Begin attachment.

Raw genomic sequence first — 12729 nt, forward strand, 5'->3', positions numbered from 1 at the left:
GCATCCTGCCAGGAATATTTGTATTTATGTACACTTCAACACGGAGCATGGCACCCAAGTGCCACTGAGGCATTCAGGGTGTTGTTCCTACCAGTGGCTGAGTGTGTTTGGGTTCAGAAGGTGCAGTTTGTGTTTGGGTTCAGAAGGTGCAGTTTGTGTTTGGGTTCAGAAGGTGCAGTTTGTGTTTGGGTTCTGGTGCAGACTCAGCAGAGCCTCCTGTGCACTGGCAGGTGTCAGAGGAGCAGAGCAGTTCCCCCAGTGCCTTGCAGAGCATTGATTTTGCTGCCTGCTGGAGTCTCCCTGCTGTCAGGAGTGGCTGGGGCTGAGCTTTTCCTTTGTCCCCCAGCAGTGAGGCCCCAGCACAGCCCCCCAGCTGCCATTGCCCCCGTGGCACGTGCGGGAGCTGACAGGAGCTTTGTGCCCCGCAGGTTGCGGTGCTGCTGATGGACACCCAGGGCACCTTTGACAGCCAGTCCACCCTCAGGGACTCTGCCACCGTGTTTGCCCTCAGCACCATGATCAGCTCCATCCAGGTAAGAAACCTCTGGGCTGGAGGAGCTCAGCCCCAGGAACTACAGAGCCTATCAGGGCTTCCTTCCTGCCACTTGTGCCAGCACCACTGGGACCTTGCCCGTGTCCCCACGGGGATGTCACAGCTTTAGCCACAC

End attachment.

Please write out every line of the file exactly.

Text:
Raw genomic sequence first — 12729 nt, forward strand, 5'->3', positions numbered from 1 at the left:
GCATCCTGCCAGGAATATTTGTATTTATGTACACTTCAACACGGAGCATGGCACCCAAGTGCCACTGAGGCATTCAGGGTGTTGTTCCTACCAGTGGCTGAGTGTGTTTGGGTTCAGAAGGTGCAGTTTGTGTTTGGGTTCAGAAGGTGCAGTTTGTGTTTGGGTTCAGAAGGTGCAGTTTGTGTTTGGGTTCTGGTGCAGACTCAGCAGAGCCTCCTGTGCACTGGCAGGTGTCAGAGGAGCAGAGCAGTTCCCCCAGTGCCTTGCAGAGCATTGATTTTGCTGCCTGCTGGAGTCTCCCTGCTGTCAGGAGTGGCTGGGGCTGAGCTTTTCCTTTGTCCCCCAGCAGTGAGGCCCCAGCACAGCCCCCCAGCTGCCATTGCCCCCGTGGCACGTGCGGGAGCTGACAGGAGCTTTGTGCCCCGCAGGTTGCGGTGCTGCTGATGGACACCCAGGGCACCTTTGACAGCCAGTCCACCCTCAGGGACTCTGCCACCGTGTTTGCCCTCAGCACCATGATCAGCTCCATCCAGGTAAGAAACCTCTGGGCTGGAGGAGCTCAGCCCCAGGAACTACAGAGCCTATCAGGGCTTCCTTCCTGCCACTTGTGCCAGCACCACTGGGACCTTGCCCGTGTCCCCACGGGGATGTCACAGCTTTAGCCACAC